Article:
This is the new Russian Navy, a fleet that may soon be powerful enough to isolate and destroy this nation in a single sneak attack.

.
New Christmas Toys Declare All-Out War (Jan, 1942)

New Christmas Toys Declare All-Out War

A GENERATION of mothers and fathers, most of whom were determined a few years ago that they “wouldn’t raise their boys to be soldiers,” find themselves confronted this year with a selection of Christmas toys almost exclusively of a war-like nature. The toy-makers explain that the children demand them—and 5-year-old Billy Navard and Craig Smith, shown on this page, seem to be enjoying their martial playthings immensely. Above, Craig rides a pedal fighter plane and scans the skies for enemy craft. At left, Billy fires a coastal defense gun which shoots wooden bullets, while, below, he speeds over rough terrain in a motorized division’s army supply truck.

.
DIVING SPIDER PLANE To HURL Big BOMB (Mar, 1935)

DIVING SPIDER PLANE To HURL Big BOMB

AVIATION’S newest wartime l threat is rumored to be a plane, tiny enough so that a fleet of them will fit into a dirigible, which, when released, will guide huge, two-ton bombs to within a few hundred feet of their objective.

Like giant spiders clutching bottle flies, they will zoom into power dives, each carrying tons of destruction.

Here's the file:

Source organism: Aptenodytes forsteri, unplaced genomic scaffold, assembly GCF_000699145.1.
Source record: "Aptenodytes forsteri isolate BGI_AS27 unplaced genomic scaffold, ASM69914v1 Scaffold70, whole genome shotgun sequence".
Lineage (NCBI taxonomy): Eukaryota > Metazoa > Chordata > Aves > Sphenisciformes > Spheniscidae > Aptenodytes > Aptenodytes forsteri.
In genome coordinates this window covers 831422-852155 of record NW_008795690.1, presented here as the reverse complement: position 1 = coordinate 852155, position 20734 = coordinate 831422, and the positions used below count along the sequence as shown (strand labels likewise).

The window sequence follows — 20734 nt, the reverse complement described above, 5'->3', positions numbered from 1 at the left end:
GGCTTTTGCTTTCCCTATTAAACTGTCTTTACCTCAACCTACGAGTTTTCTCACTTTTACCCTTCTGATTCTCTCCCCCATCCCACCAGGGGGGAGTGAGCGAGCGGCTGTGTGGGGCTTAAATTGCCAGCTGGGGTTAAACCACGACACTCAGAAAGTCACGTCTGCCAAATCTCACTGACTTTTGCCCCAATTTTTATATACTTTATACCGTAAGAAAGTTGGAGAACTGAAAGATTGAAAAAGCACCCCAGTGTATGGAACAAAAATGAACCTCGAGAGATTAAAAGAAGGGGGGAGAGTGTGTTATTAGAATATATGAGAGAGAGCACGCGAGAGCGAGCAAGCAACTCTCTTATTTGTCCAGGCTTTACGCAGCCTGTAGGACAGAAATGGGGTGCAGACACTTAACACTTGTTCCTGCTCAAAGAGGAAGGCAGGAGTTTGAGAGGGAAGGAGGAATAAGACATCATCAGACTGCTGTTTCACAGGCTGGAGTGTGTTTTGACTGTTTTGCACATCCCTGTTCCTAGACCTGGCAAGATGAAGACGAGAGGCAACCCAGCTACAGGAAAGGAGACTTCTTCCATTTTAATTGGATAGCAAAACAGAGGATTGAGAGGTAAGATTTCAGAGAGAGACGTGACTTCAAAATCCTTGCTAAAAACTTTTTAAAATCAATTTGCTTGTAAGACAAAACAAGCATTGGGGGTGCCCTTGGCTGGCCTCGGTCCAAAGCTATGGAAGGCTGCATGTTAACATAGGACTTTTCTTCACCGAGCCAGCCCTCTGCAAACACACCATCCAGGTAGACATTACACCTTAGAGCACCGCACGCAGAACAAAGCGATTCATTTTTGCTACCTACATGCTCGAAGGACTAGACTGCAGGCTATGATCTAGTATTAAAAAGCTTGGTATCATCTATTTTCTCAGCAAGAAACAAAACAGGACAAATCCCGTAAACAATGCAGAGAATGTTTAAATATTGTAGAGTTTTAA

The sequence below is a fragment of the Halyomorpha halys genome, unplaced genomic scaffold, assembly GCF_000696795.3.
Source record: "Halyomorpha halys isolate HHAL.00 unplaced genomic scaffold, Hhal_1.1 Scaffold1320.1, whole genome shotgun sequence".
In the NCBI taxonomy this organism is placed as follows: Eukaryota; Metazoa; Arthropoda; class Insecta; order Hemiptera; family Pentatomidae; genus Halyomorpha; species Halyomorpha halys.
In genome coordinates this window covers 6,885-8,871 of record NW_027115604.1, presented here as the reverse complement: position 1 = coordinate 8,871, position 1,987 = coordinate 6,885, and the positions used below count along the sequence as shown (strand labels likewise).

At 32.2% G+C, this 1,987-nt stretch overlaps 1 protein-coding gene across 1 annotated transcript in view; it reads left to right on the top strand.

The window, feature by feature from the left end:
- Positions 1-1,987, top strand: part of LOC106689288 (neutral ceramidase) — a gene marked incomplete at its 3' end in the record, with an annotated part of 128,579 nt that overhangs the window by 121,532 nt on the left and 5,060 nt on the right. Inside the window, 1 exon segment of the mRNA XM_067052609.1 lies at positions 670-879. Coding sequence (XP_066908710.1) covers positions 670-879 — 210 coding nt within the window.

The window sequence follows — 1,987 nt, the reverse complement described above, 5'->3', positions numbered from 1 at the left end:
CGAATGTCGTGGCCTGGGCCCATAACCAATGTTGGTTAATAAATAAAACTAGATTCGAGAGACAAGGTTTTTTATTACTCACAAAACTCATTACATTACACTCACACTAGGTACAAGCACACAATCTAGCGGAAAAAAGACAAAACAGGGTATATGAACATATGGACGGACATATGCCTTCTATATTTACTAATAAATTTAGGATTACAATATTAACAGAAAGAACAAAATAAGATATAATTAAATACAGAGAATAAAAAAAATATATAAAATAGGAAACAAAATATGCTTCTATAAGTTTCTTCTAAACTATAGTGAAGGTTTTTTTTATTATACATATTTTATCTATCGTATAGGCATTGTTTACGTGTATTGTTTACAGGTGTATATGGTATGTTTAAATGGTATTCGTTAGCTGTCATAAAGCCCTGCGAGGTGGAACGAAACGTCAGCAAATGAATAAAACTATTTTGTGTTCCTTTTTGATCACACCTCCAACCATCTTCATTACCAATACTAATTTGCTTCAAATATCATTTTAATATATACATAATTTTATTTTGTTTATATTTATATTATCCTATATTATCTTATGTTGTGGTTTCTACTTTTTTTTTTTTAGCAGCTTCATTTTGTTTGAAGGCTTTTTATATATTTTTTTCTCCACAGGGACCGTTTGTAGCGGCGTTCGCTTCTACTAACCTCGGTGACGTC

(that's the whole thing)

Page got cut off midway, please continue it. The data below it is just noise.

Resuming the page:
Fantastic? Not if recent experiments are carried to their logical ends. The use of the power dive as a means of attack is not new.

When attached to a carrier, the bomb becomes an integral part. It is released only when a direct hit is a certainty. After releasing the bomb, the plane can return to the carrier or act as a interceptor fighter.

.
A Whole Mess of Stuff I Couldn’t Easily Separate (Dec, 1929)

Graphic Section

All the characteristics of a mammoth ocean liner are reproduced in the “Columbus,” the miniature ship shown above. It is 25 feet long and was constructed by a German engineer at a cost of #4000. Top photo shows the model coming into dock under its own power after a practice spin; below it appears a close-up of the ship. It is driven by an electric motor.

Neil Hamilton, movie actor, demonstrates a revolving camera for taking “dizzy” shots in which rooms and people tumble all over the screen.

Novel Automobile Is Driven By a Single Wheel at Rear.

.
Flying Bombs Being Perfected to Deal Death in Next War (Oct, 1931)

Flying Bombs Being Perfected to Deal Death in Next War

THE advantages to be obtained from flying bombs are self-evident and the various nations of the world have been trying to develop these mechanically controlled, death dealing planes for the past many years. Every so often an article appears in a newspaper which indicates that France, England, Italy, or some other country has perfected an airplane which takes off, flies through the air for an appreciable time and lands without human hands touching either the airplane or engine controls.

.
Checkerboard Searchlight TRAPS Planes (Mar, 1932)

Checkerboard Searchlight TRAPS Planes

BRITISH war officials have just announced the development of a new anti-aircraft searchlight of radical design which, instead of throwing the usual cone of light into the sky, projects a gigantic criss-cross pattern which looks something like a checkerboard on the clouds.

.